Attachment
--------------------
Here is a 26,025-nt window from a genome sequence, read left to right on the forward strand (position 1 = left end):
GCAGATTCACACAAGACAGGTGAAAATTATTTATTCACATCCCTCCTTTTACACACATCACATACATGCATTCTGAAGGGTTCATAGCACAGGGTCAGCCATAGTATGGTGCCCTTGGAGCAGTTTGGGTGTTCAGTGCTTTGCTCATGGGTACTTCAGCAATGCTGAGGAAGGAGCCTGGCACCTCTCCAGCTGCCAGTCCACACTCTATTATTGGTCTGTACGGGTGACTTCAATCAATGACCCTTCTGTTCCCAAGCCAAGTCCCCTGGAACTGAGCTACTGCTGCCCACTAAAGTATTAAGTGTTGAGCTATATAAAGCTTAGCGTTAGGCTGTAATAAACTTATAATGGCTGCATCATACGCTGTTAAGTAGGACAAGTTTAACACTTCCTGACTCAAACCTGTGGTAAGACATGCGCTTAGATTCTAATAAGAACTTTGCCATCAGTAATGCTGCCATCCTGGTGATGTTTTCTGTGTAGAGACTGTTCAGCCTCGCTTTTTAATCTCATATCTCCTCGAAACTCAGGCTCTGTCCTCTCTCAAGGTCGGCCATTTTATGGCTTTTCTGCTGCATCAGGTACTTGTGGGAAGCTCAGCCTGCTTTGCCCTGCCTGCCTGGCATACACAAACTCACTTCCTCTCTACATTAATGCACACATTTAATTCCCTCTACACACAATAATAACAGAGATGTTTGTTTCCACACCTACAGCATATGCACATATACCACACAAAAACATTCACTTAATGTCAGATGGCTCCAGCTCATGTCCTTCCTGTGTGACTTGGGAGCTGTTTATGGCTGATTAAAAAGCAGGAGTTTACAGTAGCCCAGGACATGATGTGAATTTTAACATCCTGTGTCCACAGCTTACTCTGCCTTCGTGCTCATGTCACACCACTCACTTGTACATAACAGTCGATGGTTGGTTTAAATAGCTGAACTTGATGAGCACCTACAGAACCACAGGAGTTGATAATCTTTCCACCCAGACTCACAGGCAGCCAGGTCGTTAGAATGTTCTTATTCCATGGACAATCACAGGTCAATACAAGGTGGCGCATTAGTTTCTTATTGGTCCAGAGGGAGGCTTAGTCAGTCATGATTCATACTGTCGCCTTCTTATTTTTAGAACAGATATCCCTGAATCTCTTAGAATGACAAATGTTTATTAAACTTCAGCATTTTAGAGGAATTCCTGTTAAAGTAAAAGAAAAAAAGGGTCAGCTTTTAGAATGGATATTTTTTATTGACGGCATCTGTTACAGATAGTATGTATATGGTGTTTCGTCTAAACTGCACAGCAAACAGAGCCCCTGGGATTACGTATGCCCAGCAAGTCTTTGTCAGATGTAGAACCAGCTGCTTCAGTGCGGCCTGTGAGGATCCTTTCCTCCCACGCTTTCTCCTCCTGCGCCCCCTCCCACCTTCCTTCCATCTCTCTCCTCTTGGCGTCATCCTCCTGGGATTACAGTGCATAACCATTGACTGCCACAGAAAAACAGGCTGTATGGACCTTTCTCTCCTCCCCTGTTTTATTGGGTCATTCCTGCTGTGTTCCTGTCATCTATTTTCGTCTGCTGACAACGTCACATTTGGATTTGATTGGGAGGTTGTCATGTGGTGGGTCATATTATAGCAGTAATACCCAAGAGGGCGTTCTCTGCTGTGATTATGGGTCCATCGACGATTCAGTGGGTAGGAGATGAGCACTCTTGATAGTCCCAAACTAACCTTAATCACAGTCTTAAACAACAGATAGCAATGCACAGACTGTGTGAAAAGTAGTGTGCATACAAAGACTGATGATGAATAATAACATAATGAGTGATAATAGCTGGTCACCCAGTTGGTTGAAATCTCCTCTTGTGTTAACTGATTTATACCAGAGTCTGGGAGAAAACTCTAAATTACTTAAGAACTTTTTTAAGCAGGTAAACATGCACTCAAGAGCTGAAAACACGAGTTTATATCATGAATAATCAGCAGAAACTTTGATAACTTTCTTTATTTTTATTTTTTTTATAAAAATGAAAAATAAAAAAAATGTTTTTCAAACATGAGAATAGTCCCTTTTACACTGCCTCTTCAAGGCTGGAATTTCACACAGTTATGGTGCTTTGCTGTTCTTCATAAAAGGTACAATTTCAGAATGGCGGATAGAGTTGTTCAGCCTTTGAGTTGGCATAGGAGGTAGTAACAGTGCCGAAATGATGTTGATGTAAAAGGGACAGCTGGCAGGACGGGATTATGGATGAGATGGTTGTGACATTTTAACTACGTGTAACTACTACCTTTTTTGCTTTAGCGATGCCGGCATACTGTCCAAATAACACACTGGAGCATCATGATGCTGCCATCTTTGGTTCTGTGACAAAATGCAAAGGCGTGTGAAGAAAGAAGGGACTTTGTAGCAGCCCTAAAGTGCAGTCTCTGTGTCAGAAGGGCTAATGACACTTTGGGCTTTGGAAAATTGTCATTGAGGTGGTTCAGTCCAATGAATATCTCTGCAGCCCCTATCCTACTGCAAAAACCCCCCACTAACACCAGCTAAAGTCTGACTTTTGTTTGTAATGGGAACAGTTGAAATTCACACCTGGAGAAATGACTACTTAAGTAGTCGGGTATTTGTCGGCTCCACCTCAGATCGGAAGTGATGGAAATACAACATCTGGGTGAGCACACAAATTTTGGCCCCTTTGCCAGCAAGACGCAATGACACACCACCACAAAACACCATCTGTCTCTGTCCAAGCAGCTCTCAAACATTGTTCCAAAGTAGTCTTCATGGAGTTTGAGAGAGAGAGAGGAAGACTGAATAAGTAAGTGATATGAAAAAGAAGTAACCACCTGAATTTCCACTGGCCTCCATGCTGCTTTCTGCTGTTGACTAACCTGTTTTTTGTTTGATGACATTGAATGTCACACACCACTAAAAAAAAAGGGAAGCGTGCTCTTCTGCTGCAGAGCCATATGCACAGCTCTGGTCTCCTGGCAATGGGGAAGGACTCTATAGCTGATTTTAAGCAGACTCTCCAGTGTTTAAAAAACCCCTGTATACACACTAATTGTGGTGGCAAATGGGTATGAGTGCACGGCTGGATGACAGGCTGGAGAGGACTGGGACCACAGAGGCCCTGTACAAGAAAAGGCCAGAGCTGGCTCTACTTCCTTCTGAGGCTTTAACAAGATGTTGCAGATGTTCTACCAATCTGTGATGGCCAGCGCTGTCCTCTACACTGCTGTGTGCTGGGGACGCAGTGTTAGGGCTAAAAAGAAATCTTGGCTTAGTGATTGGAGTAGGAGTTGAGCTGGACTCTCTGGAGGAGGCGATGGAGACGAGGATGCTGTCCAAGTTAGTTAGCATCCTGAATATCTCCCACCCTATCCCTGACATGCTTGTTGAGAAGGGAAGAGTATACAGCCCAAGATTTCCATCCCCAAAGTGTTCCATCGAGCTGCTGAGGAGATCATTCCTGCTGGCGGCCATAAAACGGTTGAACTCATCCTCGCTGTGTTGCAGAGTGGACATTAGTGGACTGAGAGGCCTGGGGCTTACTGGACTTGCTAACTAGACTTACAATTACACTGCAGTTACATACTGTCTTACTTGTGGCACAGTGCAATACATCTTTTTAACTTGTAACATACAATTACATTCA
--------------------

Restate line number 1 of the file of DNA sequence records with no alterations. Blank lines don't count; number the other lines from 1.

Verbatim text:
Here is a 26,025-nt window from a genome sequence, read left to right on the forward strand (position 1 = left end):